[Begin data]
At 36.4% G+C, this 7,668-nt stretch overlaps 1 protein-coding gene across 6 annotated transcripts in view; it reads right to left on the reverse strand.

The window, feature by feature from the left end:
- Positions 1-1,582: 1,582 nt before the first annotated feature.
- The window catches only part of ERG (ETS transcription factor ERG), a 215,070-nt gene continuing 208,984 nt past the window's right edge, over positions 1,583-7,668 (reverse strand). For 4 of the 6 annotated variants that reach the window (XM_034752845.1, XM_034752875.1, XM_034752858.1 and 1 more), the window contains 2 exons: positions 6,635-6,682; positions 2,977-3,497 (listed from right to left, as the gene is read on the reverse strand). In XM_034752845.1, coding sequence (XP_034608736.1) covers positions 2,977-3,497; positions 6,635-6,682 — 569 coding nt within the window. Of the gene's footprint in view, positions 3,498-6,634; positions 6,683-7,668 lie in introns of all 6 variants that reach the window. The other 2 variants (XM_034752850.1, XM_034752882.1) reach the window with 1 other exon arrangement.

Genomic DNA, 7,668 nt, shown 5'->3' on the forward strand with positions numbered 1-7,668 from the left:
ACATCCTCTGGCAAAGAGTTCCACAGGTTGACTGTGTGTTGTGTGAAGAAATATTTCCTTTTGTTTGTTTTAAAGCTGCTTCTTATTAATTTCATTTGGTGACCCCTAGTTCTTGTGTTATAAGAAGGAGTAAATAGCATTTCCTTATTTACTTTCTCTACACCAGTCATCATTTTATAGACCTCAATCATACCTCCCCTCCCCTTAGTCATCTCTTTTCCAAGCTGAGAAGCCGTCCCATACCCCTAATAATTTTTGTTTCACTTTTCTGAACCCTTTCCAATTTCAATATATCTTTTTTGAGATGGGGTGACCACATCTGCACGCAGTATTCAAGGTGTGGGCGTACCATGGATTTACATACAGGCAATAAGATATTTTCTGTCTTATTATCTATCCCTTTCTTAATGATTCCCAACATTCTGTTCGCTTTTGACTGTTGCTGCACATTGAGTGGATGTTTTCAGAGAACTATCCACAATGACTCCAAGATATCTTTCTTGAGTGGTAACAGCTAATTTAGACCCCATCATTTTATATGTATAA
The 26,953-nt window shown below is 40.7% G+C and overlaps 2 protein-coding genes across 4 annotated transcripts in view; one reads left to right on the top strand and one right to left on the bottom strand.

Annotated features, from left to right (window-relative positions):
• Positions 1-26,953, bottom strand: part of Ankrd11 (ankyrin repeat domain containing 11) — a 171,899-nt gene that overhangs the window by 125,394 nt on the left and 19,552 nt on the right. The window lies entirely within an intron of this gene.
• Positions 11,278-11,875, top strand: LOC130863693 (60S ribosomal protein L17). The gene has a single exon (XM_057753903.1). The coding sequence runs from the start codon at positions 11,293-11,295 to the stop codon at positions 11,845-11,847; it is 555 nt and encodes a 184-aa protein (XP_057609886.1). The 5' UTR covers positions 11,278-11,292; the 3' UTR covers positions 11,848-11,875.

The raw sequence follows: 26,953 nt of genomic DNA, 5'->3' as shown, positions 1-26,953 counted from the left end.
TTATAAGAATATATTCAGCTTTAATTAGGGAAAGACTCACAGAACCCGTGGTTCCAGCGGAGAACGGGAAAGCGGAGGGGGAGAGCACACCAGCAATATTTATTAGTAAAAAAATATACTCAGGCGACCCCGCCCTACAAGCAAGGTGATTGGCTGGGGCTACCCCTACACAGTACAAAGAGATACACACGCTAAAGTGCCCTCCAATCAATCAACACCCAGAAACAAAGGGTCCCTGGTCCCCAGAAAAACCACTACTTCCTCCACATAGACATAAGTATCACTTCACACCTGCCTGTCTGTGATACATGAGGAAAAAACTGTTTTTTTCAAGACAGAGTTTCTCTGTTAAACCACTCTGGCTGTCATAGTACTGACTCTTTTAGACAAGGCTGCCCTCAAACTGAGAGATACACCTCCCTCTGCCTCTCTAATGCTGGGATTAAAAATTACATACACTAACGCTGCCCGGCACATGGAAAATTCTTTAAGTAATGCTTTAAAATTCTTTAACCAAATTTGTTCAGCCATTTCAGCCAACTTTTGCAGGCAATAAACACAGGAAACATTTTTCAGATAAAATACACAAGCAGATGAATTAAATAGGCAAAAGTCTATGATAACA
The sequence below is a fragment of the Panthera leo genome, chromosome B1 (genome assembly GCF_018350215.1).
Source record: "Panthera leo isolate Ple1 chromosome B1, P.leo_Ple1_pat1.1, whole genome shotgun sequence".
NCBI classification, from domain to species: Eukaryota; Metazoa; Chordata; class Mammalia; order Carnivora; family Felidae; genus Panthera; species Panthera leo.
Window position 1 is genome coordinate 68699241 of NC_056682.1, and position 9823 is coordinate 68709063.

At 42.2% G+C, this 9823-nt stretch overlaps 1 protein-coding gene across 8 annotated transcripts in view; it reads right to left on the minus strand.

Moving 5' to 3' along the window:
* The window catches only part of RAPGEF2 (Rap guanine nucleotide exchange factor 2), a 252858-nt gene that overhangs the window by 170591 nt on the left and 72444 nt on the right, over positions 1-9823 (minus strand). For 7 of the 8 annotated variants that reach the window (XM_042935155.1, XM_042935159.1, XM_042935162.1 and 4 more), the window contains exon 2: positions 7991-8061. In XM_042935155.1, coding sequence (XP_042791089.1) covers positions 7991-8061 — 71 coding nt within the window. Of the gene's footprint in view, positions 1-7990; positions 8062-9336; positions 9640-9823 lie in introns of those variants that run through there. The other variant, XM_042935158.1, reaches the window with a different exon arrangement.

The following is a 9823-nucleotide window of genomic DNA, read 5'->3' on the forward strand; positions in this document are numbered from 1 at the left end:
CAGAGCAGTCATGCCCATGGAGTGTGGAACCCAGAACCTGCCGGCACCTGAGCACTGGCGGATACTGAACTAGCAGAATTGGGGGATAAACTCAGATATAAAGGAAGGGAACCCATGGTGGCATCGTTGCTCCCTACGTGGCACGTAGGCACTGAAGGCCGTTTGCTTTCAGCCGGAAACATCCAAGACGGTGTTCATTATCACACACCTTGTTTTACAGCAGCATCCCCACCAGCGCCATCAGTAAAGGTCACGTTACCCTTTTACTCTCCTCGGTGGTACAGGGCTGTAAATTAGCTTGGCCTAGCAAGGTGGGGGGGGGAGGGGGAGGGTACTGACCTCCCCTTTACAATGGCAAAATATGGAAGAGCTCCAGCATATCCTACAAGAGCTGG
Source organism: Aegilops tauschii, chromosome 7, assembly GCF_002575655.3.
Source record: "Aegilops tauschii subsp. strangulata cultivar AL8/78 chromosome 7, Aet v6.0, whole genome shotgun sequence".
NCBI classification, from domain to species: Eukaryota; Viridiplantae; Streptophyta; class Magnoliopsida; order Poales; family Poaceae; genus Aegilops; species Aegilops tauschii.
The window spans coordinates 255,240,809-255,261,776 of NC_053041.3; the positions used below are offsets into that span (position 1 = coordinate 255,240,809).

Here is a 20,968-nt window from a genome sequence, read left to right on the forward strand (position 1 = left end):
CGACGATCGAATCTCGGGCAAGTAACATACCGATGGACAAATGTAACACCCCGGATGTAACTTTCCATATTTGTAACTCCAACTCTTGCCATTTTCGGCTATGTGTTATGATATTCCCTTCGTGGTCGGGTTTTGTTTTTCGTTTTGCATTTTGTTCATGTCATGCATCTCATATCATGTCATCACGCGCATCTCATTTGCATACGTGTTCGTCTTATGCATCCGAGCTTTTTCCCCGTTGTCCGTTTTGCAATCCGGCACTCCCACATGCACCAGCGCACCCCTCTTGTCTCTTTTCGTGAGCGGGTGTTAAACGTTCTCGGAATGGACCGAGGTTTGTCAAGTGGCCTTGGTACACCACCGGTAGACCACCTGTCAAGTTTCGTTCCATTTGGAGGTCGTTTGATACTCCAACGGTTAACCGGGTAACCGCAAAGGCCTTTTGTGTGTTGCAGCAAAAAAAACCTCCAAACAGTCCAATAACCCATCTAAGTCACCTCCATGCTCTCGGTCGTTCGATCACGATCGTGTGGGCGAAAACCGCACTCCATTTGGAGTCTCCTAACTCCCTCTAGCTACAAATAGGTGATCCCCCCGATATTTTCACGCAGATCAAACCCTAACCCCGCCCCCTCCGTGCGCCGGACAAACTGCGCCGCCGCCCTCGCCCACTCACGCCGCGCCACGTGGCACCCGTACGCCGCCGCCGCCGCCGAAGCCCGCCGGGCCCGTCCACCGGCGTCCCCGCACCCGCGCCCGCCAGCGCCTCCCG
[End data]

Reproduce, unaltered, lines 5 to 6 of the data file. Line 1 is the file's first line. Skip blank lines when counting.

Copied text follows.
Genomic DNA, 7,668 nt, shown 5'->3' on the forward strand with positions numbered 1-7,668 from the left:
ACATCCTCTGGCAAAGAGTTCCACAGGTTGACTGTGTGTTGTGTGAAGAAATATTTCCTTTTGTTTGTTTTAAAGCTGCTTCTTATTAATTTCATTTGGTGACCCCTAGTTCTTGTGTTATAAGAAGGAGTAAATAGCATTTCCTTATTTACTTTCTCTACACCAGTCATCATTTTATAGACCTCAATCATACCTCCCCTCCCCTTAGTCATCTCTTTTCCAAGCTGAGAAGCCGTCCCATACCCCTAATAATTTTTGTTTCACTTTTCTGAACCCTTTCCAATTTCAATATATCTTTTTTGAGATGGGGTGACCACATCTGCACGCAGTATTCAAGGTGTGGGCGTACCATGGATTTACATACAGGCAATAAGATATTTTCTGTCTTATTATCTATCCCTTTCTTAATGATTCCCAACATTCTGTTCGCTTTTGACTGTTGCTGCACATTGAGTGGATGTTTTCAGAGAACTATCCACAATGACTCCAAGATATCTTTCTTGAGTGGTAACAGCTAATTTAGACCCCATCATTTTATATGTATAA